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Eat Carrots to Look Like Sophia Loren Posted by on May 16, 2012 in Culture, language, Russian food

Continuing with our exploration of огородная лингвистика (vegetable garden linguistics), let’s take a look at other vegetables that made their way into Russian proverbs, sayings and literature.

Лук (onion) – everyone knows that лук – от семи недуг (onion helps fight seven illnesses) and in fact so many Russian folk remedies use onion to fight just about any illness. In fact, given onion’s many кулинарные, медицинские и хозяйственные применения (culinary, medicinal and household uses), the phrase горе луковое (lit: onion grief!) seems out of place. Yet it is used a lot, especially when talking to or about незадачливый (unlucky, hapless) person as in

Что случилось, горе моё луковое, опять споткнулся и упал что-ли? (What happened, my hapless one, did you trip and fall again?)

Помидор (tomato) – another relative newcomer to Russian cuisine. The word that is so frequently associated with помидор is, strangely, синьор (signor). Why синьор помидор (signor tomato), you wonder? It is a character briefly mentioned in a popular children’s story by Gianni Rodari about a little walking and talking onion, Чиполино (Cipollino). Both Cipollino and Signor Tomato were popular and easily recognizable characters and even had a stamp issued in their honor.

Other than the Cipollino story, помидор is a star of the phrase прошла любовь, завяли помидоры (love’s gone and tomatoes have wilted). This is a light-hearted way of talking about a not-too-serious romantic involvement, but also about any sudden and unpleasant change in relationships. For example, в первые месяцы после выборов, президент был в зените популярности. Но прошла любовь, завяли помидоры и эйфория электората сошла на нет (in the first months after his election, the president was in the zenith of popularity. Yet love is gone, tomatoes have wilted and voters’ euphoria died down).

Огурец (cucumber) – have you ever tried a simple tomato and cucumber salad that is a mainstay of the Russian table in summer? Oh, that brings back not just memories, but аппетит (appetite). What’s the most important quality of a good огурец? Its свежесть (freshness), of course! No wonder that the most frequently used cucumber phrase is свежий, как огурчик (lit: fresh as a little cucumber; although in English we say “fresh as a daisy”).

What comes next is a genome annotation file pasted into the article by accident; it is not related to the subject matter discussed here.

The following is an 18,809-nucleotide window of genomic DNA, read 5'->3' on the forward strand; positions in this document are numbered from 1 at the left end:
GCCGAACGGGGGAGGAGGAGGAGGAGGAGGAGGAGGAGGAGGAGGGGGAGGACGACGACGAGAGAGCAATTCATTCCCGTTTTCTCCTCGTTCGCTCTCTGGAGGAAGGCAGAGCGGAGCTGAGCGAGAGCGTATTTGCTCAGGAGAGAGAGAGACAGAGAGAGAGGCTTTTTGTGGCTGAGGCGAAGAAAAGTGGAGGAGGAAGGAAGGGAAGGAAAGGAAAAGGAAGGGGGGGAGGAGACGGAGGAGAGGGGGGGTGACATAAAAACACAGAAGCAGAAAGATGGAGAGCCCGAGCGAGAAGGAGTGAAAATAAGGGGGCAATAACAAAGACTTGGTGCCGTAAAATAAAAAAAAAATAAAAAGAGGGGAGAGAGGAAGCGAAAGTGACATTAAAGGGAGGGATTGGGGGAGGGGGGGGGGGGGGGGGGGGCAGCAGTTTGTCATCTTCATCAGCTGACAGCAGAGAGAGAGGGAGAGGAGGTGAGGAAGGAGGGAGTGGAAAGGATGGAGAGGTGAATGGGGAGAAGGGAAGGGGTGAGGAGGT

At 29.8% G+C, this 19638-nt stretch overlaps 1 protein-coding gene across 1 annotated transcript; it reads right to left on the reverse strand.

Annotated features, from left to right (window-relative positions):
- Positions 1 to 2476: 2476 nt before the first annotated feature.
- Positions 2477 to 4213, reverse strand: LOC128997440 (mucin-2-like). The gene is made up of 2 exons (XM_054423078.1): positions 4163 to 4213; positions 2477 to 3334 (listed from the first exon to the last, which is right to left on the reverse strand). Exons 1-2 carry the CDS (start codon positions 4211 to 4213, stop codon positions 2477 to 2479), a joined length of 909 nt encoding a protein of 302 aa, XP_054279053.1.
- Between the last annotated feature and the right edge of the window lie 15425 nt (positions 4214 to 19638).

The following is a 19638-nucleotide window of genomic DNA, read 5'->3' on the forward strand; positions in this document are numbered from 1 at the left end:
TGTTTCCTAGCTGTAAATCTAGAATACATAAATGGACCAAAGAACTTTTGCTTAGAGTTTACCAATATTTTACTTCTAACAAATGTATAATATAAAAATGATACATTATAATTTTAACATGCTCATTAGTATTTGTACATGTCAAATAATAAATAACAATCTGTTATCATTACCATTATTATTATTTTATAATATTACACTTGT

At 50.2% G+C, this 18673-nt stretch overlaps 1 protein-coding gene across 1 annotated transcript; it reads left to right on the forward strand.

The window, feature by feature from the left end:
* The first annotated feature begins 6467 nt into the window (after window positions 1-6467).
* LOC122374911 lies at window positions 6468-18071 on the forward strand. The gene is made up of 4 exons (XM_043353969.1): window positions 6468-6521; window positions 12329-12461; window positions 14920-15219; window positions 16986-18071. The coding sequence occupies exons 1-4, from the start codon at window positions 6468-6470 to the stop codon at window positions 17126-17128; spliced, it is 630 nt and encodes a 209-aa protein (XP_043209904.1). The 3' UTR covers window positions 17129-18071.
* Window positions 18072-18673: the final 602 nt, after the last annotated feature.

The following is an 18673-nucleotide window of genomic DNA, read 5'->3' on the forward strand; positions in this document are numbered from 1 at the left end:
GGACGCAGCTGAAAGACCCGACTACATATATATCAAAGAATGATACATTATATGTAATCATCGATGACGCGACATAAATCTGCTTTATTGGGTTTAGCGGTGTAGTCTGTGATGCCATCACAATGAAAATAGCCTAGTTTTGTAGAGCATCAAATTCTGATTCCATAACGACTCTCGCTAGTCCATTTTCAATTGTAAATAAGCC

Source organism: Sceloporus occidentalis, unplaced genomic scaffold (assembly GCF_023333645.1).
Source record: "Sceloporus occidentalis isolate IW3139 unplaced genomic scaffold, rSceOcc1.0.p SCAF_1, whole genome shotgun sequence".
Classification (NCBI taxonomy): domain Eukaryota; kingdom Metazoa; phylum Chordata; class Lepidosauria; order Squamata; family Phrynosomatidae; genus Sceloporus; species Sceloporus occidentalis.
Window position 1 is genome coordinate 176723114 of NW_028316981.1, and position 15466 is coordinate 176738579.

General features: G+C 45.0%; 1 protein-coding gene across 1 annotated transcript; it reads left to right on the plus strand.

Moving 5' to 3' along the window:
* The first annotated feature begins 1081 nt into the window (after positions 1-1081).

Горох (peas) and бобы (beans) – first, some important grammar note. The singular горошина (a pea) is used much the same as in English – принцесса на горошине (princess and a pea), размером с горошину (the size of a pea), etc. The plural горошины (peas) is used only if there is an exact number of peas, such as королеве так не понравилась эта принцесса, что королева подложила ей не одну, а пять горошин (the queen disliked this princess so much, that the queen put not one, but five peas under her bed). Innumerable горох is used whenever we speak of more than one горошина, but the exact number is unknown or doesn’t matter, as in в этом магазине горох очень дорогой (peas are very expensive at this store).

The most popular phrase that uses either of these two vegetables in it is probably остаться на бобах, meaning to be left high and dry and back to square one. The other two, about peas, are шут гороховый (motley fool) and the phrase при царе Горохе (in the days of yore) which is a way to say that something happened a long time ago.

Им повезло, квартиру в центре купили по дешёвке ещё при царе Горохе, лет двадцать назад (They were lucky, bought an apartment in the city center cheaply way back when, about twenty years ago)

And that’s that for the огород (vegetable garden). Speaking of which, the phrase пугало огородное (a scarecrow) is used to describe someone who doesn’t look all that hot for whatever reason, such as in this phrase from a novel by one of my favorite writers, Иоанна Хмелевская (Ioanna Khmelevskaya):

К остановке я неслась сломя голову и чувствовала, как парик съехал набок, а на лоб выбилась идиотская чёлка, макияж размазался, и вообще я напоминала пугало огородное.

(I was running for dear life to the bus stop and felt that my wig slipped sideways, stupid bangs got from under it on my forehead, makeup ran and overall I looked like a scarecrow).

Next post, it’s time to talk about fruits and berries (can’t leave them out, can we?). By the way, who else loves or likes or is familiar with Ioanna Khmelevskaya?

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  1. Susanne:

    Fun bog! I learned Russian 25 years ago, did not us it for 20 and now slowly getting back. Of curse it makes it easier to read this blog and this kind of online literarure…

  2. Rob McGee:

    So can you say он проснулся, свежий как огурчик, for example? (“He woke up, fresh as a cucumber?”)

    In English, of course, cucumbers are proverbially “cool” — not in the sense of “здорово! офигенно!”, but in the sense of “acting with sang-froid“. (The French phrase has positive connotations in English, although “cold-blooded” sounds quite negative. Hmmm, from Googling, I can’t decide if хладнокровный is generally positive or negative.)

    Also, let’s not forget Я съел его печень с бобами и хорошим кьянти! 😉